What costs have you had to pay when giving or receiving?


*  Let me say one more time that we feel incredibly indebted to you all. There is no way we can ever say thank you enough to the cloud of people who have cared for us and given to our family. We don’t ever want anyone who has cared for us to feel like we don’t value their gifts. The reality is that we are so overwhelmed by people’s incredible generosity that we often don’t know what to do. You all are beautiful and wonderful people and we wish we were better at saying thank you and showing you our gratitude. Thank you for your love, for your creativity in how to love us, for your testimony to our two children of what love looks like, and for your clear sacrifice in giving to our family. Thank you for who you are and for how you care. Thank you thank you thank you.

How To Help

(As things change I will continue to update this blog post. So below there have been added a number of new bullet points capturing a few alternative options to be involved.)

I’ve just added a new tab to the top of the blog that reads “How to Help“. So many people have asked this question or have been asked it by others that in a random moment of clarity I thought “Hmm, maybe I should post a written response…” Revolutionary right?

Many people have asked how they can help our family and/or support Grassroots Conspiracy financially. Let me do my best to give you a few options:

  • To help fund our trip to Disneyland (that just happened, is going to happen again, and is still being paid for) you can make a tax deductible donation via paypal. Send money to troywagner@mac.com and mark it as a gift for Ryan Woods.
  • To setup monthly tax deductible donations that supports our work in leading Grassroots Conspiracy you can go here: http://su.pr/1VwRyQ
  • To send money or checks that support our work in leading Grassroots Conspiracy you can mail a check written to “Renovatus” and earmarked for Ryan Woods or Grassroots Conspiracy to PO Box 873575 Vancouver, WA 98687
  • To donate monies that go directly toward our medical expenses you can deposit money through any Columbia Credit Union bank via account number: 444289
  • Another way to donate monies that go directly to our medical expenses is to send money via paypal to jonesandindia@gmail.com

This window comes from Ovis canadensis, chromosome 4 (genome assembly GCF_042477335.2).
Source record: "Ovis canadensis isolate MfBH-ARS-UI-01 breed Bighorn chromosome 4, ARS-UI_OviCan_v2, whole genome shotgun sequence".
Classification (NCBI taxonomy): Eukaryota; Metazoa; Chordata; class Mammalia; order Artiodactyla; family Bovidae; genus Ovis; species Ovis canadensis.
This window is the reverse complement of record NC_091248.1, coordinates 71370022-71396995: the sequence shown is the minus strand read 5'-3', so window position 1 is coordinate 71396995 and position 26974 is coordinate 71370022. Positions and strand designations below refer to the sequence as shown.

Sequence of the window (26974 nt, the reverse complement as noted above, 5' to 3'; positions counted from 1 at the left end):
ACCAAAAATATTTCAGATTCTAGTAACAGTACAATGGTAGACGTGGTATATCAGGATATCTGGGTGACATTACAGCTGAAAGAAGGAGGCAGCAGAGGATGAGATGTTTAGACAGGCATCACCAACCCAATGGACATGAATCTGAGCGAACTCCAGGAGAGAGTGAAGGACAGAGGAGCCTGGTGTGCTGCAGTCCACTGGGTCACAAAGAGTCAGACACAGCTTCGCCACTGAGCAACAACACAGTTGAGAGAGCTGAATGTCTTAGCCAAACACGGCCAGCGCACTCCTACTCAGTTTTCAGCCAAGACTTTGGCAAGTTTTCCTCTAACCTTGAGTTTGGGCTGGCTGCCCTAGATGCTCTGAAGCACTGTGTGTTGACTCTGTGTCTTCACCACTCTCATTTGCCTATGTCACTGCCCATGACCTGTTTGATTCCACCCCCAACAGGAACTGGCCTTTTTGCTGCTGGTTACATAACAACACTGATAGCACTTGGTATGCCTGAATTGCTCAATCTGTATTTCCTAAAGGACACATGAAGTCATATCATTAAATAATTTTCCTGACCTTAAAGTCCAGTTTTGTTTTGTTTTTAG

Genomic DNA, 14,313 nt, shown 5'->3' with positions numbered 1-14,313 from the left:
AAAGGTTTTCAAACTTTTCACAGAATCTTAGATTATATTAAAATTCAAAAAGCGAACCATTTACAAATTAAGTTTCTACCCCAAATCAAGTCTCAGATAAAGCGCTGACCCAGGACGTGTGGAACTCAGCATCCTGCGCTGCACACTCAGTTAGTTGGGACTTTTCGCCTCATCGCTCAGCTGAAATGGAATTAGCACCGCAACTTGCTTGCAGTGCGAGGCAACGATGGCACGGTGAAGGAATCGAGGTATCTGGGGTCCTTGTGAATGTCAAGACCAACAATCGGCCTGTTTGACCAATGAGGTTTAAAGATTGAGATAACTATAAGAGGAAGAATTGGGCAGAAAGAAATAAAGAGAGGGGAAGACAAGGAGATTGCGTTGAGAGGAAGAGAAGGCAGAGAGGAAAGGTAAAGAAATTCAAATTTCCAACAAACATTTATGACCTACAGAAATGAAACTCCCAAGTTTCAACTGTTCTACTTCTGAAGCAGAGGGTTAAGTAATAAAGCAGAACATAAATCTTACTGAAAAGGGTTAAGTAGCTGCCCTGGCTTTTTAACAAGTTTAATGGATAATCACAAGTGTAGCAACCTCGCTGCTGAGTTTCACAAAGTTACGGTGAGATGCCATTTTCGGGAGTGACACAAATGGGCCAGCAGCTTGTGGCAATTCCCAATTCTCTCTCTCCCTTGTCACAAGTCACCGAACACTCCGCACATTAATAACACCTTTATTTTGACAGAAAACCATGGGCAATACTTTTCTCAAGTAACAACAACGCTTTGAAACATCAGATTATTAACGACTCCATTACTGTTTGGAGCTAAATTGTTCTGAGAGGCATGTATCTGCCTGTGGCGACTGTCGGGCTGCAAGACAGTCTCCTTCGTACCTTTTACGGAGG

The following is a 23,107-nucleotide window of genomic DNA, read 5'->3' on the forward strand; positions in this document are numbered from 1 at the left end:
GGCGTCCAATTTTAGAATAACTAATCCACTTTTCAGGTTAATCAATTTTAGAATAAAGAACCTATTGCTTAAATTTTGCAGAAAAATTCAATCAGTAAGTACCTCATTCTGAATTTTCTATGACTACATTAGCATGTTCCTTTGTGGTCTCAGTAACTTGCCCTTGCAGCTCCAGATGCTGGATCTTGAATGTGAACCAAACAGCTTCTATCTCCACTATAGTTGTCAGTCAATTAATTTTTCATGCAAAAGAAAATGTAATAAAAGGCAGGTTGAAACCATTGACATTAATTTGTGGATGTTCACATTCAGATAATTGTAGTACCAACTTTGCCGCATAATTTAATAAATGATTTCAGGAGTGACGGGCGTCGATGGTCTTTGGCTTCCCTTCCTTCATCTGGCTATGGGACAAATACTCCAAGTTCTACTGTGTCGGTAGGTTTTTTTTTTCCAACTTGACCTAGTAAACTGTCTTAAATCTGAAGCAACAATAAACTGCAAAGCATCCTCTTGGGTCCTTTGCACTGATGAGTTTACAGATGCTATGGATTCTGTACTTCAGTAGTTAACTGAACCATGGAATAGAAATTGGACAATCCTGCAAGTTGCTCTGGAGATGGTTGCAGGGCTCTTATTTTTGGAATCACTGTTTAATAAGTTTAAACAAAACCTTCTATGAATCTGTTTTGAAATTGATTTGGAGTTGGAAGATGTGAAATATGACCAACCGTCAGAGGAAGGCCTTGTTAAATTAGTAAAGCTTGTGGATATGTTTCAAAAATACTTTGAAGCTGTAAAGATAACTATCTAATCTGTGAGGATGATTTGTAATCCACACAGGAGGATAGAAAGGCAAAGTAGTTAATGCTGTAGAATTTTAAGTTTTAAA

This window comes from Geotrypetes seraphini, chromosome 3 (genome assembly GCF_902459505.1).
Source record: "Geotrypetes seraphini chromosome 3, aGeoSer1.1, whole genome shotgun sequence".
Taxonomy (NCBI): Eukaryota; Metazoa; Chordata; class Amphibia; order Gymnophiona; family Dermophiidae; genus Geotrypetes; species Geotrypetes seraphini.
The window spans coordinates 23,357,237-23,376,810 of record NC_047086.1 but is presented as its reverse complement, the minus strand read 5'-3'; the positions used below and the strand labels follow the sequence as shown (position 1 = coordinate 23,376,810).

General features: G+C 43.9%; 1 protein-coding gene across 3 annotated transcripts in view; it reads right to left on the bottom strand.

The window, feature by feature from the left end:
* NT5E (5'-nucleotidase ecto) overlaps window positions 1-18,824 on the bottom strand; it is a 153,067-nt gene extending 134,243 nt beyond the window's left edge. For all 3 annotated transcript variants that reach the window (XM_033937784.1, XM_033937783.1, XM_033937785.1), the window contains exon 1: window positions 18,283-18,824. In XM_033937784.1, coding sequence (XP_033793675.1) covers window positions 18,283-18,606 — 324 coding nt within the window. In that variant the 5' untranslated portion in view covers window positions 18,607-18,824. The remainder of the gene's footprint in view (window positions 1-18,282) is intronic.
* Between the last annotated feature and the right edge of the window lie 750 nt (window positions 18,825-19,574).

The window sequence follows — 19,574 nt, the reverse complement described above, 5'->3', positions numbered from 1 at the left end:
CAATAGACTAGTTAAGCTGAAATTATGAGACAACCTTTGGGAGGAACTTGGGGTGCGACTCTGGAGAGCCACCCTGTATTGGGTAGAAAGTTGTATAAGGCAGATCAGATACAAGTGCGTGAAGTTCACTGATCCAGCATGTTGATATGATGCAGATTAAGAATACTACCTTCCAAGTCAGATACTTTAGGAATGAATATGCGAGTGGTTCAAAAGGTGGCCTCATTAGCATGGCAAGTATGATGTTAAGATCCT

Here are a few alternative ways to support our family:
  • Help us tell our story. Forward people to my blog, invite them to follow the posts concerning cancer, and invite people to sign up for our Downtown Dispatch.
  • While my future health is unknown a group still intends to move forward with (what will become) our annual Summer fundraiser. Last year on July 17th hundreds of people showed up at Pop Culture to support our family via live music, raffles, and donations. It was overwhelmingly beautiful. The idea is that this fundraiser will happen each year with or without me, with all proceeds going toward an appropriate destination. Please anticipate this event with us!
  • As other events and fundraisers develop I will add them to this page. At this point a local restaurant is hosting one on April 29th. To find out more visit the facebook info page: http://su.pr/4KxeYP
  • We are still trying to figure out what helpful meals and housework will look like in our current context. As this develops we will provide contact info here.
I know I have just provided too many options and most likely convoluted things a bit! The reality however is that it all ends up in the same place regardless of what method you use. Especially if things are nearing the end as the doctors say that they are, the lines between medical expenses, special trips with the family, and part-time salary wages from the church are becoming more and more blurry.
Please feel free to contact me with questions if you need clarity or further information. Email is preferred: ryan@gr-c.org